Excerpt from Kidspiration Activity Book.
Subject: Reading and Writing
Learning how to read and think about poetry is often considered a difficult and even painful task. This lesson provides a simple way to help students visualize and enjoy the poems they read before analyzing poetry.
Students construct meaning using a variety of interpretive strategies. Students draw inferences and make connections based on text and prior knowledge.

1. Collect a variety of books and other resources that contain poetry. It's a good idea to include poems that use vivid imagery, as well as repetition, alliteration and other sound devices.
2. The week before the lesson, read poetry to the children each day and discuss it informally.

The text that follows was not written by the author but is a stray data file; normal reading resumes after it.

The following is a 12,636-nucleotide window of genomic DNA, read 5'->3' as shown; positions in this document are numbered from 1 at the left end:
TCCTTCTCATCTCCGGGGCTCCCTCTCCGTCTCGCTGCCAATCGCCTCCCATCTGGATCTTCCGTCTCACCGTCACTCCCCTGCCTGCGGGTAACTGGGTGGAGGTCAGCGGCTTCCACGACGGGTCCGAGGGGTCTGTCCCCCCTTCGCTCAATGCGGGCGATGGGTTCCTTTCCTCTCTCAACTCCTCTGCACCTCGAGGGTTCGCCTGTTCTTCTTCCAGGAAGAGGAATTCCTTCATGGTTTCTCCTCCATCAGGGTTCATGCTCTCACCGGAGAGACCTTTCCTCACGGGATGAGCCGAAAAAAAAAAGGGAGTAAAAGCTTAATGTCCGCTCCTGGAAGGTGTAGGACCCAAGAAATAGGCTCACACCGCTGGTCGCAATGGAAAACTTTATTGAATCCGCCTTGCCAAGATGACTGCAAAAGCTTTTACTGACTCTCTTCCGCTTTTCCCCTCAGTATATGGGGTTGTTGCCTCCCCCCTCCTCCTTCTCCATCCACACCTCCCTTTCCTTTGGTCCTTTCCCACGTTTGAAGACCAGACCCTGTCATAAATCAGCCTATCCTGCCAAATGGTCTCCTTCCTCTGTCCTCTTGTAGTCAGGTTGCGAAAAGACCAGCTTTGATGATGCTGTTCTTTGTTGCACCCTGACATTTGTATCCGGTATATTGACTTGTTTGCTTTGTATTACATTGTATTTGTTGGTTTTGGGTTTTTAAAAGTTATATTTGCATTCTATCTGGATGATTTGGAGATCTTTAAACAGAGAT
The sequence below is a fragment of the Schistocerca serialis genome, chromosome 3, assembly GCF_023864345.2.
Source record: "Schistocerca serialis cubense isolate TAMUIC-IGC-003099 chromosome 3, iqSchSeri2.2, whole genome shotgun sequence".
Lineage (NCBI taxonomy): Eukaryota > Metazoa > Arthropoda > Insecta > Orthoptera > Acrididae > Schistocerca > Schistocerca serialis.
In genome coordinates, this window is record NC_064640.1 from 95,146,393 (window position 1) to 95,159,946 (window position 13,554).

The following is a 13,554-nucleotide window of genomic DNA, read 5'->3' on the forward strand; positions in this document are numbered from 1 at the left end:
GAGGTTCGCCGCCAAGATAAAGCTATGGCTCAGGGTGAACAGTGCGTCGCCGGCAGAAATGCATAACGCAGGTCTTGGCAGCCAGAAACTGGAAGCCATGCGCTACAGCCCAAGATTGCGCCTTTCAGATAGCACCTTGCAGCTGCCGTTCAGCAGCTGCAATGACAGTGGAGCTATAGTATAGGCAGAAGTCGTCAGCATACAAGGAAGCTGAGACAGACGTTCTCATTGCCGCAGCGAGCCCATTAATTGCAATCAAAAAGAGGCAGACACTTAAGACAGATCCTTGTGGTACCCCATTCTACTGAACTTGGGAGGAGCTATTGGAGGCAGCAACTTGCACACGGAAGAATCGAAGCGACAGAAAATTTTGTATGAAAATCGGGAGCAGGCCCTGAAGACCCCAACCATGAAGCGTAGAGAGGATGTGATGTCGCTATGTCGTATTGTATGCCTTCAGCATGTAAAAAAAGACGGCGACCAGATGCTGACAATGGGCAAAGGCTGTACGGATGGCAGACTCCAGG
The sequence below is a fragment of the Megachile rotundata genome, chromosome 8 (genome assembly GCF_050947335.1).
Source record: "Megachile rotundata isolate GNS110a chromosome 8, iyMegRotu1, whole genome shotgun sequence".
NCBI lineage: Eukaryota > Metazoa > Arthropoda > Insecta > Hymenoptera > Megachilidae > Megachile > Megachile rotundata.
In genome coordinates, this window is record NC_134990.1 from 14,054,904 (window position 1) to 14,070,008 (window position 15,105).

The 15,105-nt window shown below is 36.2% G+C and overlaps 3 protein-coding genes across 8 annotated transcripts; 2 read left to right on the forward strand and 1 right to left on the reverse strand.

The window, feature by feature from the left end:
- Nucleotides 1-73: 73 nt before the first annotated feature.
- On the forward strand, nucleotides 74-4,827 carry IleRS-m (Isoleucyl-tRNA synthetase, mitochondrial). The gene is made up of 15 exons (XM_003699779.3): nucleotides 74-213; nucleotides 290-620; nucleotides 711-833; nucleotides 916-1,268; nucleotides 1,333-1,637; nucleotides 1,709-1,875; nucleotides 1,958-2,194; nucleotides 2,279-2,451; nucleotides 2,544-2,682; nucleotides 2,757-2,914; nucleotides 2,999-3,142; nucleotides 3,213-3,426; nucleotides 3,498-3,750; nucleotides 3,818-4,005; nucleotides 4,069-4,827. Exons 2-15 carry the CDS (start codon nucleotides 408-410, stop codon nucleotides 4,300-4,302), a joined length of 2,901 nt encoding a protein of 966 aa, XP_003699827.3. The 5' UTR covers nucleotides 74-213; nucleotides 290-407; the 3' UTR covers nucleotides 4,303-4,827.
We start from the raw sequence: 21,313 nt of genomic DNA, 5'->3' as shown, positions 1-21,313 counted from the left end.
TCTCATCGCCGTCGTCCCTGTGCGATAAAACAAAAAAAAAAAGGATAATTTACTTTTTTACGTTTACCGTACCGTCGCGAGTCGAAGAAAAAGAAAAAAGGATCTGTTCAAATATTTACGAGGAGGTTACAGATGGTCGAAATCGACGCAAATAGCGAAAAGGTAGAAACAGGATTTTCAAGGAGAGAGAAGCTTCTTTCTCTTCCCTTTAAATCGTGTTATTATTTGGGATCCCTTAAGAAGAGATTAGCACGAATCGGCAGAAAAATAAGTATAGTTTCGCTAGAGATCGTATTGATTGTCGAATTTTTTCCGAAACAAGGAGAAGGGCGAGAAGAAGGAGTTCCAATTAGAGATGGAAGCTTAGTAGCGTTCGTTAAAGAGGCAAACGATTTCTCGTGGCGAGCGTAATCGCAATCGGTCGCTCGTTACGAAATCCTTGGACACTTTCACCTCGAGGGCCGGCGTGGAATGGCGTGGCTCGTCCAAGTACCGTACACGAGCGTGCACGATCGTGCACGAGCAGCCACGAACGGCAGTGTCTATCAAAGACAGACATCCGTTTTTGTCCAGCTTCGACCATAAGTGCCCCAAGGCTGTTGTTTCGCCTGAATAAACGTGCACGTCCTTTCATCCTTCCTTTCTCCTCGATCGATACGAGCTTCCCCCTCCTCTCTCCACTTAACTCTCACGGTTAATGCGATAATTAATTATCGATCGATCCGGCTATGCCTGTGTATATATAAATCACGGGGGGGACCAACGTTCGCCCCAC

3. If the students develop favorite poems among those you read, make note of them.

1. Gather students around the computer. Read one of their favorite poems or choose another one that ties in with your curriculum or thematic unit.
2. Ask the students to close their eyes. Have them listen carefully and imagine what is happening in the poem while you read it again.
3. Start a new Kidspiration project. Show students how to use words, symbols and recordings to show what happens in the poem. The examples below use the yard and room SuperGrouper® shapes:

4. Repeat this activity several times.
After you have modeled this lesson for your students, use it as an independent activity at the computer station using a poem you have selected or one they choose themselves. They might also use this activity to respond to poems their classmates write.
For younger children
Use nursery rhymes they are very familiar with. Use symbols and the Record feature to represent students' thoughts about the poem.

Created by:
Mary Chase, Ph.D.
Curriculum Designer
Inspiration Software, Inc.
Portland, OR